What Are Architectural Redlines?
Architectural drawings are the foundation of a project. They lay out the details needed to build a structure. Every now and then, a project’s drawings may need to be revised to comply with the city’s building codes, or to add changes that the client wishes to make. This creates redlines. What are redlines?
Redlines are editorial notes or revisions that are printed on architectural drawings showing corrections that need to be made. They are commonly found on construction drawings and are crossed out or highlighted in red ink to stand out on the paper and show they have been addressed. An architect may delegate the correction of these changes to a draftsman.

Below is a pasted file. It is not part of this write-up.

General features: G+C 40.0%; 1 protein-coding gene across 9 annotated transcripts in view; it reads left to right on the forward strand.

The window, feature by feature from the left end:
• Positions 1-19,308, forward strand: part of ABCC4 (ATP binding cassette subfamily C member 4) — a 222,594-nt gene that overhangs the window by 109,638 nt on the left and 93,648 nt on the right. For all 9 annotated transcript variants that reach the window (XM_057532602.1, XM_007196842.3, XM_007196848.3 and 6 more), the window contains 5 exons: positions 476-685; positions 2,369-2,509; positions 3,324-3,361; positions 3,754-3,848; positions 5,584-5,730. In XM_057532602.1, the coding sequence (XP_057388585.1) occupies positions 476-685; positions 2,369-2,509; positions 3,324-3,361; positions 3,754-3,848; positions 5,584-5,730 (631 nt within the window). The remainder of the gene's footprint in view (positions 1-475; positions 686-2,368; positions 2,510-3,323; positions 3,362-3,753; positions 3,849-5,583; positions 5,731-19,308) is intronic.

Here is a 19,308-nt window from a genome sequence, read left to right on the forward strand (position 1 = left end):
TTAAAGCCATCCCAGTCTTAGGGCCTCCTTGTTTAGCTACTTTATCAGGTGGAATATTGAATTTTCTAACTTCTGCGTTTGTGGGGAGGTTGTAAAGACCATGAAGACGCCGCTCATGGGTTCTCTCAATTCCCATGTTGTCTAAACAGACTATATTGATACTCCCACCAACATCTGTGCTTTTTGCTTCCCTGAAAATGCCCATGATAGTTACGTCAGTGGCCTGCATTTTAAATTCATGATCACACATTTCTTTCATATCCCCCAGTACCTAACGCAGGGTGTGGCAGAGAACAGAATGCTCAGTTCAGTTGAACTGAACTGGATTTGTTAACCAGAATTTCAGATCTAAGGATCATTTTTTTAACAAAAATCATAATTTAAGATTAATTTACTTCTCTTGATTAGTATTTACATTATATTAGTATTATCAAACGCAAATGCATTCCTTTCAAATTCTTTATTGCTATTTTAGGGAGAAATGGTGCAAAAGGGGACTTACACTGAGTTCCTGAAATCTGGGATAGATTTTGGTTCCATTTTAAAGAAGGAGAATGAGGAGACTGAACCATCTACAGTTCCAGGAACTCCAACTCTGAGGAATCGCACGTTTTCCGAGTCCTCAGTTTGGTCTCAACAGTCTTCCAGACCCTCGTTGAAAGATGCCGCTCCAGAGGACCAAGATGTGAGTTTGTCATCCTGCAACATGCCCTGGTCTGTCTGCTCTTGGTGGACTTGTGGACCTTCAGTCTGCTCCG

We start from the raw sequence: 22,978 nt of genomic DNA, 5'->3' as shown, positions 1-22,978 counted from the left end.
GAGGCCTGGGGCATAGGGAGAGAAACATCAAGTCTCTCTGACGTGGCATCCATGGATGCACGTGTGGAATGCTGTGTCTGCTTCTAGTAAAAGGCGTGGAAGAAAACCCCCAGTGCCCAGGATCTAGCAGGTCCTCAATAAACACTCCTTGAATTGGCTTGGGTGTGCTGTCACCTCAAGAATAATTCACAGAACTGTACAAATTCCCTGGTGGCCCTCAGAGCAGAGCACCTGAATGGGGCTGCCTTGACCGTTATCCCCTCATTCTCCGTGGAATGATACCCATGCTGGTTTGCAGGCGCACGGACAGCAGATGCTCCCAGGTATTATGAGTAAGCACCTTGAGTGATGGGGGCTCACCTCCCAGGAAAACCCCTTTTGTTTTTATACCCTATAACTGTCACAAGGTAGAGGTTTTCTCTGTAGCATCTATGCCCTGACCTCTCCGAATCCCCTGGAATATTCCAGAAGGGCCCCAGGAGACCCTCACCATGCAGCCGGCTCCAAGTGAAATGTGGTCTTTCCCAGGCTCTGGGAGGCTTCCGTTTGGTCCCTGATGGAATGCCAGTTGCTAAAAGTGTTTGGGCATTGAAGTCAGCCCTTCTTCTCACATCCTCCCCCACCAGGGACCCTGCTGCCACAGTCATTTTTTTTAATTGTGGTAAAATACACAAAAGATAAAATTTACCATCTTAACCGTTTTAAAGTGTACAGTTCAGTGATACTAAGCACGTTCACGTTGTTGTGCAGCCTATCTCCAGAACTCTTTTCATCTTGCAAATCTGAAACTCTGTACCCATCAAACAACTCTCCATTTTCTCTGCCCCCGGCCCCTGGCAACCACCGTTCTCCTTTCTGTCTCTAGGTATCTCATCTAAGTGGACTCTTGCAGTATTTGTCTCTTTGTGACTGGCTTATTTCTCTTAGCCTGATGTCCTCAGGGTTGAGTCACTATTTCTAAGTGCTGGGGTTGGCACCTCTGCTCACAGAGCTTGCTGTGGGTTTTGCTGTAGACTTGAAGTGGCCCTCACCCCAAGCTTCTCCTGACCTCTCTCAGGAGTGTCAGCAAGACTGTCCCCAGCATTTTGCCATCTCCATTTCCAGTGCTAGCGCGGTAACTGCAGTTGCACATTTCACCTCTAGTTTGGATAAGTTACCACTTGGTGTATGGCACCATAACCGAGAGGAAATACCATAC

What Constitutes Redlines?
There are several things that could cause redlines to be made on drawings.
Below is a list of some of the things that could cause redlines.
The client may request a minor change to the design of the project.
The city may require the architect to make a change to satisfy building codes or any other requirements.
A contractor or architect may come across some unforeseen problems with the site. This could lead to a number of minor or big changes in the design.
While you may not deal with redlines directly, it is still important to be informed of the architectural process. If there are any changes you would like to make, communicate them clearly and as soon as possible to your architect. They will be able to better create your project according to your needs and aesthetics.